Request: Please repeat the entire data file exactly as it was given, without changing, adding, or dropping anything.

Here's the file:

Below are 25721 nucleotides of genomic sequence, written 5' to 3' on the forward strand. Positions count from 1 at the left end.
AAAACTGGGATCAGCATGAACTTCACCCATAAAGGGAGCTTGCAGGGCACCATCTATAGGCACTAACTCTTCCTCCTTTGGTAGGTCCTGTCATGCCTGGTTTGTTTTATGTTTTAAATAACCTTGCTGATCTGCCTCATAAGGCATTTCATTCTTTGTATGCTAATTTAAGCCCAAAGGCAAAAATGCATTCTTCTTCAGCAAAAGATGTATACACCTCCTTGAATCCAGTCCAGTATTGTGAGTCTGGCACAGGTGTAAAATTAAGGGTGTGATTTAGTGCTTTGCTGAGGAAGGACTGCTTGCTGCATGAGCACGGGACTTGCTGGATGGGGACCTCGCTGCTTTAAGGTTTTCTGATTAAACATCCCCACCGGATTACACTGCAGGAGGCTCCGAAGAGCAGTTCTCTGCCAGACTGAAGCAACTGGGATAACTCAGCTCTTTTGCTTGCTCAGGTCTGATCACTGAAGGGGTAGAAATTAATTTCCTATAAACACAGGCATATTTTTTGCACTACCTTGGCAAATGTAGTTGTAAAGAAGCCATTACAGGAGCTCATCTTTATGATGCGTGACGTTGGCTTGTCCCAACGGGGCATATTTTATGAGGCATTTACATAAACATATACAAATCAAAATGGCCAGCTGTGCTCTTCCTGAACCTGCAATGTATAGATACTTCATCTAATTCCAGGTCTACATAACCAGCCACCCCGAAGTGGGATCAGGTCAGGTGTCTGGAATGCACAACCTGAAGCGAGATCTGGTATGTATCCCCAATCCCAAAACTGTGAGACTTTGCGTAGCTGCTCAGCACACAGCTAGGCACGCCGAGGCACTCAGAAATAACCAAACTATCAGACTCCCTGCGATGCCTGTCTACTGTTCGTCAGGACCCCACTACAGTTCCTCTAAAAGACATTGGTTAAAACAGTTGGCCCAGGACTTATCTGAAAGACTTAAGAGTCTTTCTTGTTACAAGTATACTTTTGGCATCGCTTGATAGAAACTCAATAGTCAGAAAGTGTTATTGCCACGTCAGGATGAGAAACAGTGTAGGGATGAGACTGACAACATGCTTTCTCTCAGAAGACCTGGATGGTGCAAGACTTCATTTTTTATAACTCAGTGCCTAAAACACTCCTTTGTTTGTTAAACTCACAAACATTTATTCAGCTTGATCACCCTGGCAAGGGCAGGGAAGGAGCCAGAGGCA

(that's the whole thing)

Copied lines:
Below are 25721 nucleotides of genomic sequence, written 5' to 3' on the forward strand. Positions count from 1 at the left end.
AAAACTGGGATCAGCATGAACTTCACCCATAAAGGGAGCTTGCAGGGCACCATCTATAGGCACTAACTCTTCCTCCTTTGGTAGGTCCTGTCATGCCTGGTTTGTTTTATGTTTTAAATAACCTTGCTGATCTGCCTCATAAGGCATTTCATTCTTTGTATGCTAATTTAAGCCCAAAGGCAAAAATGCATTCTTCTTCAGCAAAAGATGTATACACCTCCTTGAATCCAGTCCAGTATTGTGAGTCTGGCACAGGTGTAAAATTAAGGGTGTGATTTAGTGCTTTGCTGAGGAAGGACTGCTTGCTGCATGAGCACGGGACTTGCTGGATGGGGACCTCGCTGCTTTAAGGTTTTCTGATTAAACATCCCCACCGGATTACACTGCAGGAGGCTCCGAAGAGCAGTTCTCTGCCAGACTGAAGCAACTGGGATAACTCAGCTCTTTTGCTTGCTCAGGTCTGATCACTGAAGGGGTAGAAATTAATTTCCTATAAACACAGGCATATTTTTTGCACTACCTTGGCAAATGTAGTTGTAAAGAAGCCATTACAGGAGCTCATCTTTATGATGCGTGACGTTGGCTTGTCCCAACGGGGCATATTTTATGAGGCATTTACATAAACATATACAAATCAAAATGGCCAGCTGTGCTCTTCCTGAACCTGCAATGTATAGATACTTCATCTAATTCCAGGTCTACATAACCAGCCACCCCGAAGTGGGATCAGGTCAGGTGTCTGGAATGCACAACCTGAAGCGAGATCTGGTATGTATCCCCAATCCCAAAACTGTGAGACTTTGCGTAGCTGCTCAGCACACAGCTAGGCACGCCGAGGCACTCAGAAATAACCAAACTATCAGACTCCCTGCGATGCCTGTCTACTGTTCGTCAGGACCCCACTACAGTTCCTCTAAAAGACATTGGTTAAAACAGTTGGCCCAGGACTTATCTGAAAGACTTAAGAGTCTTTCTTGTTACAAGTATACTTTTGGCATCGCTTGATAGAAACTCAATAGTCAGAAAGTGTTATTGCCACGTCAGGATGAGAAACAGTGTAGGGATGAGACTGACAACATGCTTTCTCTCAGAAGACCTGGATGGTGCAAGACTTCATTTTTTATAACTCAGTGCCTAAAACACTCCTTTGTTTGTTAAACTCACAAACATTTATTCAGCTTGATCACCCTGGCAAGGGCAGGGAAGGAGCCAGAGGCA